Japan – the Land of the Rising Sun – should be the place to signal a fresh new dawn for Irish women’s rugby.
We touched on the same theme earlier in the year, during the Six Nations, but the difference now is we’re going up against global competition, travelling to the other side of the world to take on a side preparing for a World Cup.
That’s significant. In all my time with the team, we never went to Japan, and I remember speaking to Cliodhna Moloney when England went to San Diego in the summer of 2019 to play a summer series against France, Canada, USA and New Zealand – the top five teams of today.
Tours like this are a measure of a programme that’s ambitious, that wants the best. It’s not always black and white – there can be issues with finances or player availability – but England are now the standard-bearer for the game. You see the benefit of such tours all the time in the men’s game. It’s not only about the Test matches but to blood new players. It’s about time together, building culture, getting to know each other in a way that’s not always possible in camp.
Nanakorobiyaoki is a Japanese proverb meaning ‘fall down seven times, stand up eight,’ and it’s relevant to this Irish team, which is on a very different journey to Japan. What we really need to see is that Greg McWilliams’ plan is still on track. This game will highlight the work so Ireland will be improved in game two, and again going forward, incrementally edging towards the summit – the 2025 World Cup. By then, we won’t be sitting back talking about the teams that are in it, but how Ireland will fare in the 16-team competition.
There are big differences between Ireland and Japan right now. We haven’t had competitive action since the Six Nations, whereas they come in off a slew of Test games, only losing one. They’re at home so they don’t have to worry about travel or acclimatisation, and are focused on a greater goal, starting October 8 in New Zealand.
In the Irish pack, there’s certainly no shortage of experience. Linda Djougang, Neve Jones and Katie O’Dwyer were the starting three in the opening round of the Six Nations and they’re joined by Sam Monaghan and Nichola Fryday, who continue their second-row partnership, and a lively, physical back-row in Edel McMahon, Dorothy Wall and Hannah O’Connor. I’m delighted to see O’Connor get a go at eight. If we can get the ball in open play, she’s a very smart player who can make things happen.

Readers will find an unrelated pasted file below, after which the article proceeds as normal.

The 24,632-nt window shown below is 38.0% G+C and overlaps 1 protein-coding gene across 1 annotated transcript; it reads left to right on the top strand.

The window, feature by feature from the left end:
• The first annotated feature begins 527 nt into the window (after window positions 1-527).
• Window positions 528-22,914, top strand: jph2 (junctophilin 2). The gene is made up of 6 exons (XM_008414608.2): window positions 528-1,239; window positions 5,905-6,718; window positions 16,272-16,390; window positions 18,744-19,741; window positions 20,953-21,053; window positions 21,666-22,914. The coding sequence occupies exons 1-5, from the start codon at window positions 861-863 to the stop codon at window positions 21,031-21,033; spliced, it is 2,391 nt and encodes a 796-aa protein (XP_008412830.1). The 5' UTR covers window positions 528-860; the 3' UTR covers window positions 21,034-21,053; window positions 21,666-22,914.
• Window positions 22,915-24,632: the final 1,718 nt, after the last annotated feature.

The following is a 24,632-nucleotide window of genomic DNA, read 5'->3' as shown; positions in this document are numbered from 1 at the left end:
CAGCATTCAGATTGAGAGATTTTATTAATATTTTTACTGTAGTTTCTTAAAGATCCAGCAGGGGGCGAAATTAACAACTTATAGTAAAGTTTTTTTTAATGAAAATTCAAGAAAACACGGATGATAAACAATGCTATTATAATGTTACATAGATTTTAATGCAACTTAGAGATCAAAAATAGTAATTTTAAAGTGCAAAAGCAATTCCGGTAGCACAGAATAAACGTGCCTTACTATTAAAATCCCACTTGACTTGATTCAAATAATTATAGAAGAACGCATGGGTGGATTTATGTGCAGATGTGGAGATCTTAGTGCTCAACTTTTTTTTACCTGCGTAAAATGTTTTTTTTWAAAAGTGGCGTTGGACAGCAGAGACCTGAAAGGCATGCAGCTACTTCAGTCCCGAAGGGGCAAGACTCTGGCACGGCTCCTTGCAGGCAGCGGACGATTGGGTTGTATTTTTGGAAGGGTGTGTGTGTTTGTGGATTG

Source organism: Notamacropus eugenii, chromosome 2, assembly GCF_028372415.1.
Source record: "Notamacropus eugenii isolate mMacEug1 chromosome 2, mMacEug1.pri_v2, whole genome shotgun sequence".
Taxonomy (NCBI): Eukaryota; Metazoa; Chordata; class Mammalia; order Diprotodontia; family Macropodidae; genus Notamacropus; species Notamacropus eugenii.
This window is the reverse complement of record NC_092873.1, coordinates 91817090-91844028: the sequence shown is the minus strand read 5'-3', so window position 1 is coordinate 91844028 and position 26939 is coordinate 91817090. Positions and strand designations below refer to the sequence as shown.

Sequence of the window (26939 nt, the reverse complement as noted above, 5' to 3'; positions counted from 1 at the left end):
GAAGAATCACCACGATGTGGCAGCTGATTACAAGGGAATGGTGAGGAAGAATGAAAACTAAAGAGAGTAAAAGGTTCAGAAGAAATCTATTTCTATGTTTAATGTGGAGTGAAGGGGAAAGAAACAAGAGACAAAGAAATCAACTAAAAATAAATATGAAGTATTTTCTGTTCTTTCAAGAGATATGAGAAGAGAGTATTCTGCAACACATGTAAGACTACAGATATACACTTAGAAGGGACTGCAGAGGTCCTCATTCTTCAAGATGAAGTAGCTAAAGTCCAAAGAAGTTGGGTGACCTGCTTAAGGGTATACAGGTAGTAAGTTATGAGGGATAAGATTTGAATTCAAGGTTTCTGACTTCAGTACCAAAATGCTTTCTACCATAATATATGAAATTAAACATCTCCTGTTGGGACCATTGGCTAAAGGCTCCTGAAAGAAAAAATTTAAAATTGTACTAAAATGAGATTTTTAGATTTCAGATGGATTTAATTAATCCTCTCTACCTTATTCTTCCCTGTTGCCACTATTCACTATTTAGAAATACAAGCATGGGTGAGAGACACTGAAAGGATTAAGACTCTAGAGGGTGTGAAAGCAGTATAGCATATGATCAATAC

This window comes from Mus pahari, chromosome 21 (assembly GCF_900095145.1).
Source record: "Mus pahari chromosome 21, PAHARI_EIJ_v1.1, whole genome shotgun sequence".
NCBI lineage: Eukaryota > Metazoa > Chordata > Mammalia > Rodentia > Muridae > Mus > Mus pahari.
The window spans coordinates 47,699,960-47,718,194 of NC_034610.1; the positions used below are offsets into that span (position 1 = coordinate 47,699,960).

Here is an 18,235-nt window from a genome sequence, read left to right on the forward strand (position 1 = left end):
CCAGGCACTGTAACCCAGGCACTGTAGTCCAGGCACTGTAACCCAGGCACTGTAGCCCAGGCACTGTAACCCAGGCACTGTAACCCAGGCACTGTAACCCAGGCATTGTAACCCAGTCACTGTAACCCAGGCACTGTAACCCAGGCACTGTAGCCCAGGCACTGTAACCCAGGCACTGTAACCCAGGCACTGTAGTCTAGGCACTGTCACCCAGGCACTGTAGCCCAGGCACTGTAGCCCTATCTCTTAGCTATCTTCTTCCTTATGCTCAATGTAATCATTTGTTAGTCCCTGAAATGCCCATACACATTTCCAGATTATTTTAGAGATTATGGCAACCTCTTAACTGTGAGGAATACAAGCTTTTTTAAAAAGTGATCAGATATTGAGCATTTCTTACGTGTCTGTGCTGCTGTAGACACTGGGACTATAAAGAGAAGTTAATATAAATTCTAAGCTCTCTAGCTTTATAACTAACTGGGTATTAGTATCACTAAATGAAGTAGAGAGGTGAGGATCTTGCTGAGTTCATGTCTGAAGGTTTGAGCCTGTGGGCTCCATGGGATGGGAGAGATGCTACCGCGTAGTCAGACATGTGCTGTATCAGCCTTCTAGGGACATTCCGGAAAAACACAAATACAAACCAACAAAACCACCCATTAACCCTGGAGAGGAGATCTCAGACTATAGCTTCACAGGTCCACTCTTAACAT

It’s a different story in the back line, where the next generation is arriving alongside some more seasoned players. Aoife Dalton is at 13, Aoife Doyle is at 11, and some are coming up to this level from the U-18s without having played AIL or senior interpros. That leads me to fear for them as it’ll be a steep learning curve.
They’re very skilful players who have shone at underage competitions and they deserve this chance. When there’s nothing at stake for us in an overall picture, it’s the perfect time to blood such players and see if they sink or swim. We could see an Irish win, which is well within their remit, but, given that imbalance of experience, a defeat bolstered by a performance would constitute a solid result.
I know how much work they’ve put in over there and how much they want this – for themselves and the jersey. It’s clear there’s a great atmosphere in the camp and everyone is working as one unit. The management team is loaded with expertise and the girls are on the same page, which bodes well.
The thing that’s hampering them is the heat and humidity. Conditions are oppressive and it’s something they’re really not used to. Hopefully that is not what we’re talking about after the game, but it will have an impact.
Japan were unlucky to lose to Ireland in November, a game they came into on the back of very little rugby. Other than the impact of Cliodhna Moloney and an exceptional second half from Ciara Griffin, the teams were evenly matched. We were down to 14, which didn’t help, but the lesson from that game was that when Japan get going, they like to move the ball at speed, and when they do they can cut you open with line breaks aplenty.
That pace, coupled with the heat, could kill the Irish challenge. Ireland need to use their experienced pack as much as possible. Let the ball go through them. It’ll mean kicking for territory and using the set-piece, lineout and scrum, to take the pace out of the game, keeping the ball, frustrating the Japanese. If the heat is killing us, it’s imperative we slow things down.
Regardless of how it goes, this should be the first step in a new era. The next part is the contracts. There’s been lots of talk about them before the girls left and I just hope they’ve parked it since. Now, if I was there, I’d find it hard not to lose the run of myself in the excitement of being offered the chance to be a full-time, professional athlete, but they need to just immerse themselves in these matches – focus only on that.
Whatever will be in the next phase is for Gillian McDarby, the head of performance, to decide, but the players can only look after their performance. We’re on a four-year journey, not a two-match journey, and we should bear that in mind as this new day dawns.